山海相接处 总有回家的路

In the fearful tragedy of the French Revolution, as in many earlier dramas in the history of that nation, one can hardly fail to be struck by the extreme youth of many, perhaps most, of the leading characters, good or bad. And the hero and heroine of this act in the revolutionary drama were young, and both remarkable for their beauty.

Barbier, writing in December, 1758, gives another sarcastic verse going about in society, which, as it was directed against the Kings all-powerful mistress, the Marquise de Pompadour, attracted general attention, irritated the King, and caused the author, who was discovered to be an officer of the guards, to be sentenced to a years imprisonment, after which to be banished to Malta, as he belonged to the order of St. John of Jerusalem. It is probable that she deceived herself more than she did other people, and her life in fact, between the Duke and Duchess and their children, could not have been anything but a constant course of deception.

The young princes and princesses could not understand that the resources of the State were not inexhaustible, or that they might not draw whatever they liked from the Treasury when they had spent all their own allowances. The errors of her youth she abandoned and regretted, and her latter years had by no means the dark and gloomy character that she had pictured to herself, when she left the Palais Royal and fled from France and the Revolution, in whose opening acts she had rejoiced with Philippe-galit.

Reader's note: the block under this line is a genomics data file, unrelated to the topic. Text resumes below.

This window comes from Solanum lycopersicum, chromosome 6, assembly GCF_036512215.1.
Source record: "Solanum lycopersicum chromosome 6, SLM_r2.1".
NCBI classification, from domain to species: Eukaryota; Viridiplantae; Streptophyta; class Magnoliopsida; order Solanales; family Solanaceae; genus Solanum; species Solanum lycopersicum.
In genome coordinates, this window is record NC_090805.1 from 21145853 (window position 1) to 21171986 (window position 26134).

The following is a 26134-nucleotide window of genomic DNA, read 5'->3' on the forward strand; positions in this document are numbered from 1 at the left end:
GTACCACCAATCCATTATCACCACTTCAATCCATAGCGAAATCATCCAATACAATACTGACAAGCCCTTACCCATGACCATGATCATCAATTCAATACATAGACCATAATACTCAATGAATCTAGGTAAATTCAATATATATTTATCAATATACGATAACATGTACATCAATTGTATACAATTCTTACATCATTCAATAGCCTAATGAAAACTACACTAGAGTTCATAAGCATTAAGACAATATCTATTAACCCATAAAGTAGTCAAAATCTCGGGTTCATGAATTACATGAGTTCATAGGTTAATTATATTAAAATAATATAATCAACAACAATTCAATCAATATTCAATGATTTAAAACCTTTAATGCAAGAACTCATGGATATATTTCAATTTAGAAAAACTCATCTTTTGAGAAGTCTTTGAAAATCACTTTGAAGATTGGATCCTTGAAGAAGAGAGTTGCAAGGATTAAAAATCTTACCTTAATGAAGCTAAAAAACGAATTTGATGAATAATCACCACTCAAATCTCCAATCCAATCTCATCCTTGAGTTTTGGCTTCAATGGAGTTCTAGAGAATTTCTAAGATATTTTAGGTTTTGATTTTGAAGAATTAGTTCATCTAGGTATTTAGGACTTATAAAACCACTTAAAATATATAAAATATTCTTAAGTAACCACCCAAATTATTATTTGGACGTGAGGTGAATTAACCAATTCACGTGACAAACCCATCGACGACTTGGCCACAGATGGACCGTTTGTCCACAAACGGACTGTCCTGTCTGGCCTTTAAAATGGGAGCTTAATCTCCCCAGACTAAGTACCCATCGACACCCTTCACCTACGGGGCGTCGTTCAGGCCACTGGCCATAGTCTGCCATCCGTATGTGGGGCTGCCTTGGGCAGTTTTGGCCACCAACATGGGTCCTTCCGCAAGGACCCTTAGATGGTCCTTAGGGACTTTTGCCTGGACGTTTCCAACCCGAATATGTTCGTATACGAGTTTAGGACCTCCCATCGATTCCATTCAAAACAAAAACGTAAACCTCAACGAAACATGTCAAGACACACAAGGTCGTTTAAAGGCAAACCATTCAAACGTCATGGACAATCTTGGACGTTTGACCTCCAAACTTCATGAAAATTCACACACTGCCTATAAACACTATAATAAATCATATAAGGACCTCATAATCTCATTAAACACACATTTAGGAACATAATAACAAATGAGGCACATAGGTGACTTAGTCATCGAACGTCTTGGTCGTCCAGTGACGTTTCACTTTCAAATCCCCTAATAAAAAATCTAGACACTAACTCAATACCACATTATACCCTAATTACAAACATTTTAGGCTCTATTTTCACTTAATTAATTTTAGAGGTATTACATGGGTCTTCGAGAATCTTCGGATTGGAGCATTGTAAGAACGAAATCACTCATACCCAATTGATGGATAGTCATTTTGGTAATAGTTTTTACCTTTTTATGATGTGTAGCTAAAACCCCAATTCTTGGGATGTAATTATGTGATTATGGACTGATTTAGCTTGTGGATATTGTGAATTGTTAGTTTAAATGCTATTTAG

Capital letter T

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Capital letter T

Married when a mere child to the Duc de Fleury, great-nephew of the Cardinal, there was no sort of affection between her husband and herself, each went their own way, and they were scarcely ever in each others society. He had also emigrated, but he was not in Rome, and Mme. Le Brun, who was very fond of her, foresaw with anxiety and [100] misgiving the dangers and difficulties which were certain to beset one so young, so lovely, so attractive, and so unprotected, with no one to guide or influence her. Full of romance and passion, surrounded with admiration and temptation, she was already carrying on a correspondence, which could not be anything but dangerous, with the Duc de Lauzun, a handsome, fascinating rou, who had not quitted France, and was afterwards guillotined.

The childhood of LisetteExtraordinary talentThe conventThe household of an artistDeath of M. VigeDespair of LisetteBegins her careerRe-marriage of her motherThe Dauphine.